Energy Production Supports MLP Outlook

U.S. energy production continues to grow, boosting exports and continuing our path towards Energy Independence. The most recent weekly production figures from the Energy Information Administration (EIA) show U.S. crude output reaching 9.62MMB/D (Millions of Barrels per Day) exceeding the previous recent peak in June 2015. Production has fully recovered from the dip following Hurricane Harvey.  The EIA projects that we’re on track to reach a daily average of 9.9MMB/D next year. This will eclipse the prior record of 9.6MMB/D set in 1970. Until the Shale Revolution few thought we’d ever see that figure again as crude output began a 40-year decline.

Natural gas production is expected to average 73.4 BCF/D (Billion Cubic Feet per Day) this year, up 0.6 BCF/D from 2016. Next year should see a big leap to almost 79 BCF/D. As we noted last week (see The U.S. Lowers Oil Volatility), exports of Liquified Natural Gas are set to more than quadruple over the next three years.

Electricity generation from renewables is also growing. Ex-hydro power, renewables will increase their share of generation from 8% this year to 10% by 2019. Since it’s not always sunny and windy, this growth in renewables is often supported by baseload power from natural gas plants that can vary output as needed. Natural gas and renewables have a symbiotic relationship.

A financial advisor asked me the other day what variables he should watch most closely as near-term drivers of MLP performance. As current investors know too well, crude oil sometimes moves the sector (as was the case in the first half of the year) but sometimes doesn’t (the case since June). The fundamental link between the two is tenuous — volume growth must surely be a more important driver of returns, since the financial link with cash flows is there.

The security of our domestic energy supplies is in marked contrast to other parts of the world. Saudi Arabia (10 MMB/D) is tackling widespread corruption with dozens of arrests of princes. Iraq (4.35) is grappling with Kurdistan’s increasing independence. Iran (3.78) is engaged in a proxy war with Saudi Arabia via Yemen. Venezuela (1.95) is close to economic collapse. The list goes on. The President wants “Energy Dominance”, which sounds even better than energy independence if you’re invested in domestic energy assets.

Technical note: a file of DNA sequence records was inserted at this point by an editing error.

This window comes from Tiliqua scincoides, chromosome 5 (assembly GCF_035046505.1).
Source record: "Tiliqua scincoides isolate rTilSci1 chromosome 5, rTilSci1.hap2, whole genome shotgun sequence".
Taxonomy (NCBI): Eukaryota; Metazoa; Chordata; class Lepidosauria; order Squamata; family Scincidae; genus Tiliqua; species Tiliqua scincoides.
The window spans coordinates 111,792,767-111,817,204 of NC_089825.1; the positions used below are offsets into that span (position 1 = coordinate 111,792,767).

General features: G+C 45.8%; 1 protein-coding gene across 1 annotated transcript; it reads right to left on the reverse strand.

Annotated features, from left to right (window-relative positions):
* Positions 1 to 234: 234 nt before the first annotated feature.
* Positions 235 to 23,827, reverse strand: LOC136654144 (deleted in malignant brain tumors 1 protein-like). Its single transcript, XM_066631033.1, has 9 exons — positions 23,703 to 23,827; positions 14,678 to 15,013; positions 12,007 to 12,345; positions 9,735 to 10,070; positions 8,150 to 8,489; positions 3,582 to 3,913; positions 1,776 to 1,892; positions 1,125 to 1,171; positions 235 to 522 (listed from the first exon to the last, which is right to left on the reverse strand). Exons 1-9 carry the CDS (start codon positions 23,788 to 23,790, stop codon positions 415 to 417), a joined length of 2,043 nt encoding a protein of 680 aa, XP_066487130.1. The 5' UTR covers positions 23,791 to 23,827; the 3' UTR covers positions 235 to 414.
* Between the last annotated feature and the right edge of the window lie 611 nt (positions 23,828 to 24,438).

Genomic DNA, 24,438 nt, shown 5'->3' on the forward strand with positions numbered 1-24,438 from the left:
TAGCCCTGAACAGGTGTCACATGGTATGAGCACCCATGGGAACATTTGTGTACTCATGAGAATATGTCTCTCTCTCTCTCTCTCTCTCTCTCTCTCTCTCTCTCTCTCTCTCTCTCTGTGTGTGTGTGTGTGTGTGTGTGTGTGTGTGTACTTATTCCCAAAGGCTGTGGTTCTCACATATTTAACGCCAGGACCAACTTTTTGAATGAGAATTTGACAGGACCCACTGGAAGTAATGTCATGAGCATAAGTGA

Last week Bloomberg broadcast a really terrific 45-minute documentary on The Next Shale Revolution. It’s absolutely worth watching.

The American Energy Independence Total Return Index is now updated daily by S&P Dow Jones Indices.

MLPs have been reporting earnings which have generally been in-line. Sentiment and valuations remain depressed, but the shorts have found little ammunition in recent conference calls. Yields are attractive and in some cases defiantly high. Energy Transfer Partners (ETP) yields 13%, while its General Partner (GP) Energy Transfer Equity (ETE) yields half that. ETP results were in line with expectations but guided to higher growth capex next year than some were expecting– clearly, few investors expect ETP’s 13% yield to persist, in spite of the recent hike in payout and a promise to evaluate further hikes in the future. An acquisition of ETP assets in exchange for new ETE units would be a stealth distribution cut for ETP, but lacks repricing up of ETP assets to create a bigger depreciation charge since ETE is not a c-corp (they could create a c-corp first — if they do, a subsequent combination is likely). ETE CEO Kelcy Warren remains a deterrent for many potential ETE buyers given his history of self-dealing (see Is Energy Transfer Quietly Fleecing Its Investors?). In any event, ETP is unlikely to yield 13% a year from now. And it’s worth noting that when asked if there was any likelihood of ETE/ETP consolidation within the next two years, Kelcy Warren simply answered, “No”.